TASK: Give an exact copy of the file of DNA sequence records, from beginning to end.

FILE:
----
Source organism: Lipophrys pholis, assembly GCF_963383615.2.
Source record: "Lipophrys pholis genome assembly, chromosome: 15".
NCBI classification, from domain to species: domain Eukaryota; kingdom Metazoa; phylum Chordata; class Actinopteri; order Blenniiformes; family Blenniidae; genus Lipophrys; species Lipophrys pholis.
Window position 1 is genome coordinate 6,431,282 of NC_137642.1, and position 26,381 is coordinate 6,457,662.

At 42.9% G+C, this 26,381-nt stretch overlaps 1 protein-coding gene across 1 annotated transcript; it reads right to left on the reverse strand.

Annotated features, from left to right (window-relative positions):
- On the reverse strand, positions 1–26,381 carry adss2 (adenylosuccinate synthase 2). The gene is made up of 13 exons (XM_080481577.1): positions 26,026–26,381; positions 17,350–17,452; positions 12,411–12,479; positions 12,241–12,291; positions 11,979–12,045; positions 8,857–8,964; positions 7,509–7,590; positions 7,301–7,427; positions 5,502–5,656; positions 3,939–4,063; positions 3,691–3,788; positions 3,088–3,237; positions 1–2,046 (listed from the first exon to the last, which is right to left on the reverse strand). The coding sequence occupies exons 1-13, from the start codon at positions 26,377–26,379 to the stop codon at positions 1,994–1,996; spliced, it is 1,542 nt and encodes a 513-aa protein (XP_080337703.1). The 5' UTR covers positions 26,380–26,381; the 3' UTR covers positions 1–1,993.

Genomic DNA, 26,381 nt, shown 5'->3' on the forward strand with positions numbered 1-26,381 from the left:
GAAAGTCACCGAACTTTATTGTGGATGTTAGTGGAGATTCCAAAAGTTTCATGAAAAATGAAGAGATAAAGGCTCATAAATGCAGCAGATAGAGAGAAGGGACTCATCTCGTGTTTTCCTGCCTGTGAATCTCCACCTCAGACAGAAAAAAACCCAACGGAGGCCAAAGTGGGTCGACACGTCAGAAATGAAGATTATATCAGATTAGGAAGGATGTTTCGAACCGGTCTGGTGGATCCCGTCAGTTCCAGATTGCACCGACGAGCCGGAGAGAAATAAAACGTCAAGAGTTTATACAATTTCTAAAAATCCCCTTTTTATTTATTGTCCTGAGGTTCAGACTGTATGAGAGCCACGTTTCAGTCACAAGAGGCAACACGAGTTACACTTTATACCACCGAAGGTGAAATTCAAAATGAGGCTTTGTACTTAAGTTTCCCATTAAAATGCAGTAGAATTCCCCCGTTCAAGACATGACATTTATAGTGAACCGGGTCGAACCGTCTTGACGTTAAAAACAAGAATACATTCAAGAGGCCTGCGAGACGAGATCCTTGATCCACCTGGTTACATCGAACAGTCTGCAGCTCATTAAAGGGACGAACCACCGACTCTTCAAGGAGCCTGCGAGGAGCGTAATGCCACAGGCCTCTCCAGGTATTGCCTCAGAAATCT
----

Source organism: Lipophrys pholis, assembly GCF_963383615.2.
Source record: "Lipophrys pholis genome assembly, chromosome: 15".
NCBI classification, from domain to species: domain Eukaryota; kingdom Metazoa; phylum Chordata; class Actinopteri; order Blenniiformes; family Blenniidae; genus Lipophrys; species Lipophrys pholis.
Window position 1 is genome coordinate 6,431,282 of NC_137642.1, and position 26,381 is coordinate 6,457,662.

At 42.9% G+C, this 26,381-nt stretch overlaps 1 protein-coding gene across 1 annotated transcript; it reads right to left on the reverse strand.

Annotated features, from left to right (window-relative positions):
- On the reverse strand, positions 1–26,381 carry adss2 (adenylosuccinate synthase 2). The gene is made up of 13 exons (XM_080481577.1): positions 26,026–26,381; positions 17,350–17,452; positions 12,411–12,479; positions 12,241–12,291; positions 11,979–12,045; positions 8,857–8,964; positions 7,509–7,590; positions 7,301–7,427; positions 5,502–5,656; positions 3,939–4,063; positions 3,691–3,788; positions 3,088–3,237; positions 1–2,046 (listed from the first exon to the last, which is right to left on the reverse strand). The coding sequence occupies exons 1-13, from the start codon at positions 26,377–26,379 to the stop codon at positions 1,994–1,996; spliced, it is 1,542 nt and encodes a 513-aa protein (XP_080337703.1). The 5' UTR covers positions 26,380–26,381; the 3' UTR covers positions 1–1,993.

Genomic DNA, 26,381 nt, shown 5'->3' on the forward strand with positions numbered 1-26,381 from the left:
GAAAGTCACCGAACTTTATTGTGGATGTTAGTGGAGATTCCAAAAGTTTCATGAAAAATGAAGAGATAAAGGCTCATAAATGCAGCAGATAGAGAGAAGGGACTCATCTCGTGTTTTCCTGCCTGTGAATCTCCACCTCAGACAGAAAAAAACCCAACGGAGGCCAAAGTGGGTCGACACGTCAGAAATGAAGATTATATCAGATTAGGAAGGATGTTTCGAACCGGTCTGGTGGATCCCGTCAGTTCCAGATTGCACCGACGAGCCGGAGAGAAATAAAACGTCAAGAGTTTATACAATTTCTAAAAATCCCCTTTTTATTTATTGTCCTGAGGTTCAGACTGTATGAGAGCCACGTTTCAGTCACAAGAGGCAACACGAGTTACACTTTATACCACCGAAGGTGAAATTCAAAATGAGGCTTTGTACTTAAGTTTCCCATTAAAATGCAGTAGAATTCCCCCGTTCAAGACATGACATTTATAGTGAACCGGGTCGAACCGTCTTGACGTTAAAAACAAGAATACATTCAAGAGGCCTGCGAGACGAGATCCTTGATCCACCTGGTTACATCGAACAGTCTGCAGCTCATTAAAGGGACGAACCACCGACTCTTCAAGGAGCCTGCGAGGAGCGTAATGCCACAGGCCTCTCCAGGTATTGCCTCAGAAATCT